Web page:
I hope that Michael Cohen, President Trump’s former lawyer, looks sexy in black-and-white stripes because he’ll be rocking those threats for thirty-six months in prison following his sentencing on Wednesday. Back in June, about a month before special counsel Robert Mueller’s investigation started heating up, President Trump fired Michael Cohen after his residences and homes were raided by the FBI. Lying awake in anguish every night, Cohen couldn’t stomach his relationship with Trump and eventually decided to cooperate with Mueller.

According to several sources present at the trial, Cohen started crying after he received his sentence, in hopes that the Academy of Motion Picture Arts and Sciences would potentially help him post bail, but there’s no award for Worst Supporting Criminal in a Presidential Election. 

“I have been living in a personal and mental incarceration ever since the day that I accepted the offer to work for a real estate mogul whose business acumen I deeply admired. Today is one of the most meaningful days of my life. The irony is that today I get my freedom back.” 

Michael Cohen 

Cohen is expected to pay $1.4 million in restitution, as well as a $50,000 fine, and forfeiture of $500,000 before his March 6 prison lease begins, according to Fox News. 

Remember That Online Game? You Know, Farm Bill?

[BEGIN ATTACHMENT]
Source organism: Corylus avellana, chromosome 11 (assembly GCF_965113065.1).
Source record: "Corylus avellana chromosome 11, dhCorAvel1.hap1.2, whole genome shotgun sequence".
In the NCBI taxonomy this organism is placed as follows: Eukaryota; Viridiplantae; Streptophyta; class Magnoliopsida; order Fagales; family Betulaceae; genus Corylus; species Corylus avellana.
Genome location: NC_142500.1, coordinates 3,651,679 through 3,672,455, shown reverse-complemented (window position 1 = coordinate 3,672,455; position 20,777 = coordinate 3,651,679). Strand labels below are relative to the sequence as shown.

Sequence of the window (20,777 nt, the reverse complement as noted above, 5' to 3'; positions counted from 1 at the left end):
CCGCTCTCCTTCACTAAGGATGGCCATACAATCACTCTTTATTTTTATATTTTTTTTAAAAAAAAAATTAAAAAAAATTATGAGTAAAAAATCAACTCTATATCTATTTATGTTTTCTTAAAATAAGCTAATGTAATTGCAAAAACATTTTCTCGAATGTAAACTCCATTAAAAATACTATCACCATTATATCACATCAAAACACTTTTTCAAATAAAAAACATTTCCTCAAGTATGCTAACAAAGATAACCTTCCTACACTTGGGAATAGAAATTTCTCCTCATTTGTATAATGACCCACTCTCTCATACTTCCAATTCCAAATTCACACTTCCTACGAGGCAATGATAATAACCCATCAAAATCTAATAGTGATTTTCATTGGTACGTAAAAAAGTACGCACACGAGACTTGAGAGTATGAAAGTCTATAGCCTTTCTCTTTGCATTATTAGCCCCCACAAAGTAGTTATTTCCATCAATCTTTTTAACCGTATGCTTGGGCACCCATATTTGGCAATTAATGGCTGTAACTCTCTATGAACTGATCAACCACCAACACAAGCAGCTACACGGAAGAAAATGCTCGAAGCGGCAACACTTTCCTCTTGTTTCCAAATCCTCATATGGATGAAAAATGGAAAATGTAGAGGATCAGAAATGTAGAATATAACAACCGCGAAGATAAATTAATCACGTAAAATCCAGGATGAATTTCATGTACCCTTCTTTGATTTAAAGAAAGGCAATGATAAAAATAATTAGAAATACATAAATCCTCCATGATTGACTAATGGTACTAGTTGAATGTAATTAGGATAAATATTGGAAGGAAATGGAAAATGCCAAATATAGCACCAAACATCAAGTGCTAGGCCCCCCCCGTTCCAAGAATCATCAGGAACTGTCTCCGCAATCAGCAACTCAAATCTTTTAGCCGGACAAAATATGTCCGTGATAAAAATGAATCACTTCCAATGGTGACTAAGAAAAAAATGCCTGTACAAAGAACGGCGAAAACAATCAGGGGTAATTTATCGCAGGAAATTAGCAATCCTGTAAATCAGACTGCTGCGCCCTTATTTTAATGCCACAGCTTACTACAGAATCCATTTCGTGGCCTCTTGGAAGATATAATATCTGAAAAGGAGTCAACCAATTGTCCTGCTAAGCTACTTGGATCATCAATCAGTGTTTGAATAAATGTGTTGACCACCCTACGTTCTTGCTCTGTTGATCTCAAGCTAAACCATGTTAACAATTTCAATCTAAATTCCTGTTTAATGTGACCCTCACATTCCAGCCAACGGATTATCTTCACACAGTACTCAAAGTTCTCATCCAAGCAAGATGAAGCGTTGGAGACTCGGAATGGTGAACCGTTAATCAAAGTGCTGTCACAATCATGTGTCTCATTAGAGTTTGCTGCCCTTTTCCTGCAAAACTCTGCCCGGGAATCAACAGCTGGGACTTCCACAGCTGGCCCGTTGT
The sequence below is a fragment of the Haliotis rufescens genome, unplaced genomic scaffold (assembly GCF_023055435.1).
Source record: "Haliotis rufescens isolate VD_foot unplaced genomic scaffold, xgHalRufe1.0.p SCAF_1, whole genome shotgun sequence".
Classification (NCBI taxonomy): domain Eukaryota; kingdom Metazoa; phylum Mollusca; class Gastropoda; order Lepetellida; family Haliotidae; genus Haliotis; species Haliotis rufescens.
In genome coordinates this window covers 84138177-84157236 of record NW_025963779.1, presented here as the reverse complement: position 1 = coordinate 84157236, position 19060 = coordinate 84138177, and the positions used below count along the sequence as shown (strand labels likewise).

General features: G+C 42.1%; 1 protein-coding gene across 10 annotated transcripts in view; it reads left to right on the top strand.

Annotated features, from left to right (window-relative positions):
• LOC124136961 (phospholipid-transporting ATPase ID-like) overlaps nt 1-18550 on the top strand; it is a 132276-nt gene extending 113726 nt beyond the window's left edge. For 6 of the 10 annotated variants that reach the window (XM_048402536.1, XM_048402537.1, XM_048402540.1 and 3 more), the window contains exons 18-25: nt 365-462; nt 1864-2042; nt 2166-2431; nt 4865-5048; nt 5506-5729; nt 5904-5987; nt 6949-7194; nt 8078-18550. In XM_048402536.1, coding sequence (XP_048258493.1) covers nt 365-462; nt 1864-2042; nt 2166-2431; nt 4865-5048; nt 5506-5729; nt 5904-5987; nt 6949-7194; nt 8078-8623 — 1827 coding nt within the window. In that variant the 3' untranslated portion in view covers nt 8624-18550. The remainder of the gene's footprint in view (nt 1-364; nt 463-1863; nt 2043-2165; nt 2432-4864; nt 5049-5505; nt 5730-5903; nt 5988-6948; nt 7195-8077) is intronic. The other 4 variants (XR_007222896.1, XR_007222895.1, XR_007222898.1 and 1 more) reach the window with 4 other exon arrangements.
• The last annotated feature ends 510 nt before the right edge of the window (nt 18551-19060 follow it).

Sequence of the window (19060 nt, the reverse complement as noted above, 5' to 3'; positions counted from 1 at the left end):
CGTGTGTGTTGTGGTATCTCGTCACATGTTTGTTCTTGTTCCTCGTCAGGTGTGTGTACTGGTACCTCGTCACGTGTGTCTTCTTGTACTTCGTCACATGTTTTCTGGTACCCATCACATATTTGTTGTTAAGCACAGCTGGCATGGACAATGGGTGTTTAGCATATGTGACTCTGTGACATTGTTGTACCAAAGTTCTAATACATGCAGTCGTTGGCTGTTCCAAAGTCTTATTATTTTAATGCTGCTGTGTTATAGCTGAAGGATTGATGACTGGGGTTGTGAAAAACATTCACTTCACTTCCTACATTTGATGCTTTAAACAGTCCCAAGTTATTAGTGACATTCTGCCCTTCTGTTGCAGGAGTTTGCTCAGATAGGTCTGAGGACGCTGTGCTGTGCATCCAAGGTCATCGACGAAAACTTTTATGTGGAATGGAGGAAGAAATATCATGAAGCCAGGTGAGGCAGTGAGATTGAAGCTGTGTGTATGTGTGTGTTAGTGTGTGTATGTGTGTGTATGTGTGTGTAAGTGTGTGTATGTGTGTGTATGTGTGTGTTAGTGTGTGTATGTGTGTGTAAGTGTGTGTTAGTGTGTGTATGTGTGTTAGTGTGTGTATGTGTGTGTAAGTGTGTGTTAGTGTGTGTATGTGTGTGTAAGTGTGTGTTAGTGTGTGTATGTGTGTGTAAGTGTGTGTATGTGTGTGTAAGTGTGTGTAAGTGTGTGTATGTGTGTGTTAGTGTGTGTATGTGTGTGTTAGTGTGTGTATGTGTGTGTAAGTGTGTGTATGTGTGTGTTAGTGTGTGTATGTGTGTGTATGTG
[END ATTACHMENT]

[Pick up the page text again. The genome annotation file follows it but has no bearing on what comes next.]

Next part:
Oh, it was Farmville? Forgive me, I have the game confused with a remarkable piece of legislation that Congress voted to pass on Wednesday. The Agriculture Improvement Act of 2018, commonly known as the farm bill, has within its scriptures many legislative policies that will be enacted once the bill is signed into a law, but perhaps the most interesting is the legalization of hemp. Hemp, derived from the cannabis plant, has countless uses including utilizing its fibers to make food, paper, cardboard, rope, and other products, but most importantly, it doesn’t get you high. 

“In the long run, it’s all going to be managed and controlled by the U.S. Department of Agriculture, just like corn, soybeans and everything else. It will also become an agricultural commodity, which in turn will allow crop insurance and Wall Street will be able to invest institutional funds into the hemp industry.”

Chris Boucher, Chief Executive Officer, Farmtiva

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Politics

Here’s What You Missed (12/11/18)

Daniel Chase